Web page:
Global heating could reach a catastrophic 2.5°C by the end of the century, according to the latest analysis of climate pledges carried out by the United Nations Framework Convention on Climate Change (UNFCCC).
Its newly released 2022 Nationally Determined Contributions Synthesis Report examines the climate commitments of the 193 national parties to the Paris Agreement, which sets out to limit warming to 1.5°C above preindustrial levels.
The report acknowledges that some progress has been made. Last year’s assessment found countries were on a path to increase emissions by 13.7% by 2030 with emissions projected to continue to increase beyond this date. This year’s analysis shows that current commitments will increase emissions by 10.6% by 2030 but will no longer increasing after 2030. However, they are still not demonstrating the rapid downward trend science says is necessary this decade.
This, says the UNFCCC, underlines the fact that efforts to limit global temperature rise to 1.5°C by the end of the century remain insufficient.
“The downward trend in emissions expected by 2030 shows that nations have made some progress this year,” said Simon Stiell, Executive Secretary of UN Climate Change. “But the science is clear and so are our climate goals under the Paris Agreement. We are still nowhere near the scale and pace of emission reductions required to put us on track toward a 1.5°C world. Government decisions and actions must reflect the level of urgency, the gravity of the threats we are facing, and the shortness of the time we have remaining to avoid the devastating consequences of runaway climate change.”
With the UN Climate Change Conference (COP27) just around the corner, Stiell called on governments to revisit their climate plans and make them stronger in order to close the gap between where emissions are heading and where science indicates they should be this decade. He said it was disappointing that since COP26, only 24 new or update climate plans had been submitted.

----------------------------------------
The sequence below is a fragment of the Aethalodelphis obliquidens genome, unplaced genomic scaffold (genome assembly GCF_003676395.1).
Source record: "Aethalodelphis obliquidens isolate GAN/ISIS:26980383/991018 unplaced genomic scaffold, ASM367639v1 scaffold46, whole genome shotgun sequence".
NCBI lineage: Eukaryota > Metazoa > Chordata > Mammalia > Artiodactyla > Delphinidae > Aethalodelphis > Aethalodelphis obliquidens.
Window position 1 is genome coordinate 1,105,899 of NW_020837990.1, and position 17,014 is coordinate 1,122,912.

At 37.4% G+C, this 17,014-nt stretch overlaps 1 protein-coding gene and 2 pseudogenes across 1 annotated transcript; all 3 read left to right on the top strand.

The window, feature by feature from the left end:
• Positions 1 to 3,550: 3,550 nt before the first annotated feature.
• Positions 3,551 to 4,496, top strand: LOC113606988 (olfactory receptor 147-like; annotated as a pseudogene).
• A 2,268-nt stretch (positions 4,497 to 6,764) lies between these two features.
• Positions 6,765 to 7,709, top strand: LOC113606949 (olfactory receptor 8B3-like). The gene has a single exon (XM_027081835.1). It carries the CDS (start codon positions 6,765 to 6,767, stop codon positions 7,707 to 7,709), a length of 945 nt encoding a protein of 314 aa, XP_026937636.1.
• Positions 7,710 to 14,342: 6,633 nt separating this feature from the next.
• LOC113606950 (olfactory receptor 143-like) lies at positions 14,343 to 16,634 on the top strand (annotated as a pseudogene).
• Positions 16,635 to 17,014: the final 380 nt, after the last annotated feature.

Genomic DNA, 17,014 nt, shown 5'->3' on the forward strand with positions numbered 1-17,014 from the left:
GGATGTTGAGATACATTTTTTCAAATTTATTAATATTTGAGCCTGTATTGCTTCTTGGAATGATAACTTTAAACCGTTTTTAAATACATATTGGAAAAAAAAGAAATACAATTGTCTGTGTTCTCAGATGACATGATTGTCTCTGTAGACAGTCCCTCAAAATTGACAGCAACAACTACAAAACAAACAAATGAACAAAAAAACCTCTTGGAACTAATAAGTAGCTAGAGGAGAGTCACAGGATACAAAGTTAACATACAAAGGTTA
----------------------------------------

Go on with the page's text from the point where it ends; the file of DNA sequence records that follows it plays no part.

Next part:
“COP 27 is the moment where global leaders can regain momentum on climate change, make the necessary pivot from negotiations to implementation and get moving on the massive transformation that must take place throughout all sectors of society to address the climate emergency,” he said.
The UN Climate Change Conference COP27 will take place in Sharm el-Sheikh, Egypt, from 6 to 18 November.
Sameh Shoukry, Egyptian Minister of Foreign Affairs and COP27 President-Designate, said: “The report from UN Climate Change and before that from the IPCC are a timely reminder for all of us. Raising ambition and urgent implementation is indispensable for addressing the climate crisis. This is a sobering moment, and we are in a race against time. Several of those who are expected to do more, are far from doing enough, and the consequences of this is affecting lives and livelihoods across the globe. I am conscious that it is and should be a continuum of action until 2030 then 2050, however, these alarming findings merit a transformative response at COP27.”
COP26 President Alok Sharma said: “It is critical that we do everything within our means to keep 1.5°C in reach, as we promised in the Glasgow Climate Pact. These reports show that although we have made some progress – and every fraction of a degree counts – much more is needed urgently. We need the major emitters to step up and increase ambition ahead of COP27.”